Thursday, February 10, 2005

Too Many Eyes

This is a new era where you can't just make statements anymore. There are too many eyes. The blogs are like a million little cameras and tape recorders...

Blogger's news on news hits nerve

CNN's chief news executive is under fire after comments he made at a Swiss economic summit made their way round the world via Internet blogs.


Feb. 10, 2005

A Broward County businessman has touched off a firestorm of controversy with an Internet report that the news chief of CNN accused American troops in Iraq of deliberately killing journalists.

''I'm about as apolitical a guy as you can get,'' said Rony Abovitz, co-founder of the Hollywood medical technology company Z-Kat Inc. ``I'm just amazed at the blood frenzy.''

Abovitz's account of remarks he heard from Eason Jordan, CNN's chief news executive, during a panel discussion at an economic conference in Switzerland have not only rocketed around the Internet, but triggered fierce attacks on CNN from mainstream media critics.

They've also touched off another major credibility crisis for television news, still reeling from the scandal over a botched preelection CBS report on President Bush's military service. And they've demonstrated the new power of the independent Internet diaries known as Web logs, or blogs.

Jordan's remarks -- which he says were misinterpreted -- were not reported in the mainstream media until hundreds of blogs had been buzzing about them for a week and demanding explanations from CNN.

''When thinking people, especially journalism professionals, say something like that -- that U.S. troops might be war criminals -- and can't substantiate it, you've got to follow it up,'' said Jack Shafer, media critic for the influential website ``Blogs always seem to ask much tougher questions of a powerful media figure than Time magazine or The New York Times or Newsweek do.''

At the center of the media hurricane is Abovitz, a mild-mannered 34-year-old specialist in computer-assisted surgery. He was invited last month to the World Economic Forum, a meeting of global movers and shakers, to pick up an award for technology developed by his company. While there, organizers invited Abovitz to write up his impressions of the forum for its blog.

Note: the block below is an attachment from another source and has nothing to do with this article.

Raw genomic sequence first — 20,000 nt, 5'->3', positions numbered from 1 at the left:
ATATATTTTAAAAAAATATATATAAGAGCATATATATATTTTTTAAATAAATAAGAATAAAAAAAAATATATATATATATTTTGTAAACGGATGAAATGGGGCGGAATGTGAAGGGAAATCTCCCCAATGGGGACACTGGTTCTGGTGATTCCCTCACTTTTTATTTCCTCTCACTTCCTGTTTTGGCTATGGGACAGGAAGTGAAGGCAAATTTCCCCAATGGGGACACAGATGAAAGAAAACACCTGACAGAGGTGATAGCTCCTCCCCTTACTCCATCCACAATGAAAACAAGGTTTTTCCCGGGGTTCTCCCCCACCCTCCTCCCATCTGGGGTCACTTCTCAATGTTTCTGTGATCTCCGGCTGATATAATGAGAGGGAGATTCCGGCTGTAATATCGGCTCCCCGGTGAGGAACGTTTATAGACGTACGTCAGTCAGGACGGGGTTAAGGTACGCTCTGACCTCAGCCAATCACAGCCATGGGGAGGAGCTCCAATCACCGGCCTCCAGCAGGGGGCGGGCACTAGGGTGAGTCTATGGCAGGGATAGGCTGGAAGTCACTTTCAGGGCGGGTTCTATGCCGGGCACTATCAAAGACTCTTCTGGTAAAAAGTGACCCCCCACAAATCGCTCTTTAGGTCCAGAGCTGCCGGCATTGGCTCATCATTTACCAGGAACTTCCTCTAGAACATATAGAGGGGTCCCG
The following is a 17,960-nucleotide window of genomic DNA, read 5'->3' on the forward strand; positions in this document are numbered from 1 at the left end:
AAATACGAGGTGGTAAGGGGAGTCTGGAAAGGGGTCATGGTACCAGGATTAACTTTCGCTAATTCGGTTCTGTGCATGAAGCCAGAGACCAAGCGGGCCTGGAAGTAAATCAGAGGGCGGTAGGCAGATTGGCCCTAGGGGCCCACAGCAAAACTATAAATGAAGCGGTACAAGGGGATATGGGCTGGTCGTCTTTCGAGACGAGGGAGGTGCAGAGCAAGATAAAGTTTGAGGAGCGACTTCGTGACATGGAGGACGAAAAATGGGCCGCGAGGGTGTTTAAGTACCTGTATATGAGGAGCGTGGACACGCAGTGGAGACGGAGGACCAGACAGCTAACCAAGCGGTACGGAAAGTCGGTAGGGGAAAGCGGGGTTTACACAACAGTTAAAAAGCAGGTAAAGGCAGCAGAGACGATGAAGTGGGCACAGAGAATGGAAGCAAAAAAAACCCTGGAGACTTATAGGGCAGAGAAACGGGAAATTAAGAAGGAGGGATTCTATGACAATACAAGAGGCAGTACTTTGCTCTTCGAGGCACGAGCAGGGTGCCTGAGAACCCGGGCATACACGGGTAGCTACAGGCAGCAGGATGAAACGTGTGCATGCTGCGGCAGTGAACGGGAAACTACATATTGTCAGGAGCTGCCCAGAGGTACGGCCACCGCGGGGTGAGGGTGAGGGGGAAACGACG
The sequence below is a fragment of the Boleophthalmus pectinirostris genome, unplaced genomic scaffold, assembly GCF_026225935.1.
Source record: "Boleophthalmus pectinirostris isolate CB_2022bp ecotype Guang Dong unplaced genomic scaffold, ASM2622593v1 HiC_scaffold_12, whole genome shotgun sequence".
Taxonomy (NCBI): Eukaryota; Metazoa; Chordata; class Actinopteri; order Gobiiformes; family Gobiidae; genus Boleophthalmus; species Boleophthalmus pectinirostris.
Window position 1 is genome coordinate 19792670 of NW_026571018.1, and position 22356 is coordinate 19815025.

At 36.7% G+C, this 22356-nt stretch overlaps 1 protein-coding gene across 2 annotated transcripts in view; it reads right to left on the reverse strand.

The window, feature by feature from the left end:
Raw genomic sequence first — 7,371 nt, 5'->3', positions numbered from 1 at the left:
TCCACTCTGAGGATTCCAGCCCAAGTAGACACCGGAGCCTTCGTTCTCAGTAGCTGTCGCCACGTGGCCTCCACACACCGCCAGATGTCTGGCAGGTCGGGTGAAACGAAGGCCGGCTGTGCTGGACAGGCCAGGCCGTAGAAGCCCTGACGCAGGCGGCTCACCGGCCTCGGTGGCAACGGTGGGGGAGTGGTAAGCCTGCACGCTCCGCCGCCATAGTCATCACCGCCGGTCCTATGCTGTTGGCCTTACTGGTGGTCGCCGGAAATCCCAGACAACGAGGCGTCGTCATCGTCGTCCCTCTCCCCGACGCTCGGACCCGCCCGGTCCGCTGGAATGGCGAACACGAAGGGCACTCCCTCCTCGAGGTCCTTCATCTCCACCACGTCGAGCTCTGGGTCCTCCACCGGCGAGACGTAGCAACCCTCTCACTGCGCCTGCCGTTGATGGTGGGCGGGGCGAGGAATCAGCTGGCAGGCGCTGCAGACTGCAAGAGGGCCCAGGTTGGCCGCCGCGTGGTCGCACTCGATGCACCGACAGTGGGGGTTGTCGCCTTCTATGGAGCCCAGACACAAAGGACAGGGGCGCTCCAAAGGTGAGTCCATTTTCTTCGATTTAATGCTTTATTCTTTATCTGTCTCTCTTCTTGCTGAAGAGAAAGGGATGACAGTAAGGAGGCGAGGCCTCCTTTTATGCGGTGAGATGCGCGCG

During a Jan. 26 panel discussion of threats to reporters, Abovitz was shocked to hear CNN's Jordan say American troops in Iraq had ''targeted'' journalists and killed a dozen of them.

''He was going on and on about it,'' recalled Abovitz. 'My first thought was, gee, have I been missing something? And I stood up and asked, `Is this documented? And if so, why hasn't it been on the cover of Time magazine? Because if it's true, it's much bigger than [U.S. military abuses at] the Abu Ghraib prison.' ''

Jordan seemed surprised at the question, said Abovitz. ``He kind of froze, and then he started backpedaling. But the crowd included a lot of people from the Middle East, who were cheering him on, so then he wiggled back and forth.''

Jordan was traveling Wednesday and could not be reached for comment, but a CNN spokeswoman said he used the word ''targeted'' only to mean that the reporters had been fired on by U.S. troops who thought they were enemy combatants.

''Mr. Jordan emphatically does not believe that the U.S. military intended to kill journalists and believes these accidents to be cases of mistaken identity,'' the spokeswoman said.

But several others who were in the room, including Massachusetts Rep. Barney Frank and Connecticut Sen. Chris Dodd, told The Herald that Abovitz's account was essentially correct.